Marie Antoinette is all the rage. From Sophia Coppola's new movie
to a bevy of recent magazine articles, the infamous queen is making
headlines. But the spotlight is nothing new for her; people have
been interested in her life and activities since she arrived in
France as a 14-year-old princess. One such person is Caroline
Weber, a French professor teaching at Barnard College, Columbia
University who has written a fascinating biography of Marie
Antoinette titled QUEEN OF FASHION.
Weber approaches the queen's life story from a totally unique
perspective: what Marie Antoinette chose to wear (and what was
chosen for her to wear) at various stages in her life. Weber
suggests that her fashion choices reflect her attempts to assert
her identity and to gain power in a culture where she was expected
to be a passive representative of the throne.
Even before she married the future King of France as a young girl,
the Austrian Archduchess was told that her looks and appearance
were of the utmost importance. She had to undergo a makeover that
included extensive, painful dental work and the powdering of her
strawberry blond hair, just for marriage negotiations to continue.
As she was handed over by the Austrian entourage to the French, she
was stripped naked in a room of strangers and redressed in what was
considered to be more appropriate (that is, more French) attire.
Right away the young woman knew that fashion was what she was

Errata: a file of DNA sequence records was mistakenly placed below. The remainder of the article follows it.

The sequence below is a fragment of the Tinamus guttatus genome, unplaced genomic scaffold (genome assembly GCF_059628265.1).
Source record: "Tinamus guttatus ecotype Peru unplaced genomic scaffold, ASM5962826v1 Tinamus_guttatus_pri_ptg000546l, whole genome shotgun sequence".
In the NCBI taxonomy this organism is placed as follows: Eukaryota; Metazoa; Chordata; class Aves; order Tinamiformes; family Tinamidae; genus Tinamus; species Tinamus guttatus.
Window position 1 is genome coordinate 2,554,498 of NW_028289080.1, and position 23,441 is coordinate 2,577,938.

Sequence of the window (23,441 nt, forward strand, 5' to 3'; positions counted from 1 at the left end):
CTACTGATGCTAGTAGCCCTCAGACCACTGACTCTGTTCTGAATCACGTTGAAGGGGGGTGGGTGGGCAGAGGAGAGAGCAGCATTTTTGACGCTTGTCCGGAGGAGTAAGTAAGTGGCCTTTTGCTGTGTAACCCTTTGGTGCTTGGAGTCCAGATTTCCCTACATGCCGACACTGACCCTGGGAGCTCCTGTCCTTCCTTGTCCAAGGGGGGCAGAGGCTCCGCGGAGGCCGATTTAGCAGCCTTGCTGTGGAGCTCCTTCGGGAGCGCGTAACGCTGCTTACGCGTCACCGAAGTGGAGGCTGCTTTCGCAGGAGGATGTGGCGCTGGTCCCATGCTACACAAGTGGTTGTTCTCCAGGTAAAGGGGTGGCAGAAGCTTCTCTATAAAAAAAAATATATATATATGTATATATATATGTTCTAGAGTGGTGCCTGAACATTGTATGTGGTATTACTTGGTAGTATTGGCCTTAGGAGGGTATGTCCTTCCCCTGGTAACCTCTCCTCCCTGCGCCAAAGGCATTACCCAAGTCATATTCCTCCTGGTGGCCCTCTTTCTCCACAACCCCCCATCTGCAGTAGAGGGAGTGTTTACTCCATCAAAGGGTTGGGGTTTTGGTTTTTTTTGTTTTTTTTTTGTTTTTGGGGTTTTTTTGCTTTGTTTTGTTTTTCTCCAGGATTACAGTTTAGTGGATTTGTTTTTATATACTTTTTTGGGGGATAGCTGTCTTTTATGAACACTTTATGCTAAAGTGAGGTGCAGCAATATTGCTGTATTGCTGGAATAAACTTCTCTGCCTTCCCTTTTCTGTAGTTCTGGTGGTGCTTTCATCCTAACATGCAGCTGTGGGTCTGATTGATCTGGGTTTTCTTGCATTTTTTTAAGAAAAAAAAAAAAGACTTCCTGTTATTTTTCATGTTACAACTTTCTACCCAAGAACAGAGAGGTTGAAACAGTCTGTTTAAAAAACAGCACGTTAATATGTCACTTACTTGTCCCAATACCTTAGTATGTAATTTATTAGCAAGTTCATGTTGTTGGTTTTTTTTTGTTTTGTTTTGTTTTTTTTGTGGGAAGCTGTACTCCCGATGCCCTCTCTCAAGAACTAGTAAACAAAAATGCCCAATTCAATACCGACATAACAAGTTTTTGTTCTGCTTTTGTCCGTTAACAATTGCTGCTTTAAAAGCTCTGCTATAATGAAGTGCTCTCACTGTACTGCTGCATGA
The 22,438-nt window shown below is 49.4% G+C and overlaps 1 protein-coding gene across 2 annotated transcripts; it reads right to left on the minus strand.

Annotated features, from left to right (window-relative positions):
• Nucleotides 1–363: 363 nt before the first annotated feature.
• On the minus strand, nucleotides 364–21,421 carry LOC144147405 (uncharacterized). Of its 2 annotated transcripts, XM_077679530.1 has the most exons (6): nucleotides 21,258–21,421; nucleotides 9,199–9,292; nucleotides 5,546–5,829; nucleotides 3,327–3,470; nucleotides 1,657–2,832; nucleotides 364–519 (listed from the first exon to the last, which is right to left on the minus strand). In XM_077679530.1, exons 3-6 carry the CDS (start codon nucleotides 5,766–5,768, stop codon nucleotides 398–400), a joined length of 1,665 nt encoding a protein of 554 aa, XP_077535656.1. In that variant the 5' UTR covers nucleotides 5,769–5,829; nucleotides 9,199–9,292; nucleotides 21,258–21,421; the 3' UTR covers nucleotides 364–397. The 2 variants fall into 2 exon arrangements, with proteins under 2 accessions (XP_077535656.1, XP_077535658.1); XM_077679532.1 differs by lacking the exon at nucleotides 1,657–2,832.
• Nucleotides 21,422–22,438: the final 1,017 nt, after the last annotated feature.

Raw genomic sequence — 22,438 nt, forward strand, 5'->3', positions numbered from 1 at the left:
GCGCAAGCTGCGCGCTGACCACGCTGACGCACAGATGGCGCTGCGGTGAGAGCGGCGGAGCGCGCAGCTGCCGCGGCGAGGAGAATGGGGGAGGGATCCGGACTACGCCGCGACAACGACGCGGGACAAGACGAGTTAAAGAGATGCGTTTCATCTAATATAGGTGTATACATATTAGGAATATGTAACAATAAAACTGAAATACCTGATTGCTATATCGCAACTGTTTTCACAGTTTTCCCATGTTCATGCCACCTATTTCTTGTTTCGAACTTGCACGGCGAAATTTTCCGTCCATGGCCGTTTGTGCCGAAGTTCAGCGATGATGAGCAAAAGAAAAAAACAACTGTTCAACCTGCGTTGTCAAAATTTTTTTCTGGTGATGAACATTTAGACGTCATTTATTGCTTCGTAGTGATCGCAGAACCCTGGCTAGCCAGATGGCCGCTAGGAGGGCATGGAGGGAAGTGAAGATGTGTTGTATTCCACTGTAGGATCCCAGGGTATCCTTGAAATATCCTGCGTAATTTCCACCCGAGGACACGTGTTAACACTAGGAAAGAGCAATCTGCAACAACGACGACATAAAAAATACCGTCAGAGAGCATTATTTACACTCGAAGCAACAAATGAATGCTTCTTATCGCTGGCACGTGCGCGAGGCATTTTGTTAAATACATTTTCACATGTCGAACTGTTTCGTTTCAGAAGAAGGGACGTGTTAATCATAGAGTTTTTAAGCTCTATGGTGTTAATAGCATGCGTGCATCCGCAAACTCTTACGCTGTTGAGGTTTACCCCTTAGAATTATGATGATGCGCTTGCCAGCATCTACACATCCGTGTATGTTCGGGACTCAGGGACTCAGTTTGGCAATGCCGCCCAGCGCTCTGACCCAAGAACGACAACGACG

expected to be interested in, and she decided to use it to her
advantage. She became a figure that challenged propriety, the roles
of women and the nobility in her society through the clothing and
hairstyles she wore.
Weber convincingly demonstrates how Marie Antoinette, rendered
essentially powerless by social and political norms, managed to
assert some influence, through her appearance, that extended beyond
France's borders. In the beginning the princess (later queen) was
adored. French society was enamored of her, and women especially
found her refreshing and relatable. The nobility and other
traditionalists were less taken by her. However, by the end of her
life she was reviled and demonized, accused of sexual misconduct,
irresponsible overspending and other corruptions. And, as France
found itself heading toward revolution, her foreign birth and
foreign ties were impossible for the nation to ignore.
During every stage of her life in France, Marie Antoinette used
dress to express herself --- even when she was hated, she was
copied. In fact, after her execution by guillotine, the fashion was
for women to wear a thin red ribbon tied around their necks. Her
choices in fashion were often overtly political, challenging to the
social order and always deeply personal. Weber's examination of
Marie Antoinette's life through what she wore is engaging,
eye-opening and immensely enjoyable.
QUEEN OF FASHION is a truly enlightening and entertaining
exploration of history, fashion, gender and power. Weber manages to
balance an academic's eye for detail and research with a
storyteller's voice for drama, tension and narrative. Marie
Antoinette remains, after all this time, a worthy subject for
biographers. Weber's contribution is one of the most unique,
well-written and recommendable additions to the canon.
Reviewed by Sarah Rachel Egelman on January 23, 2011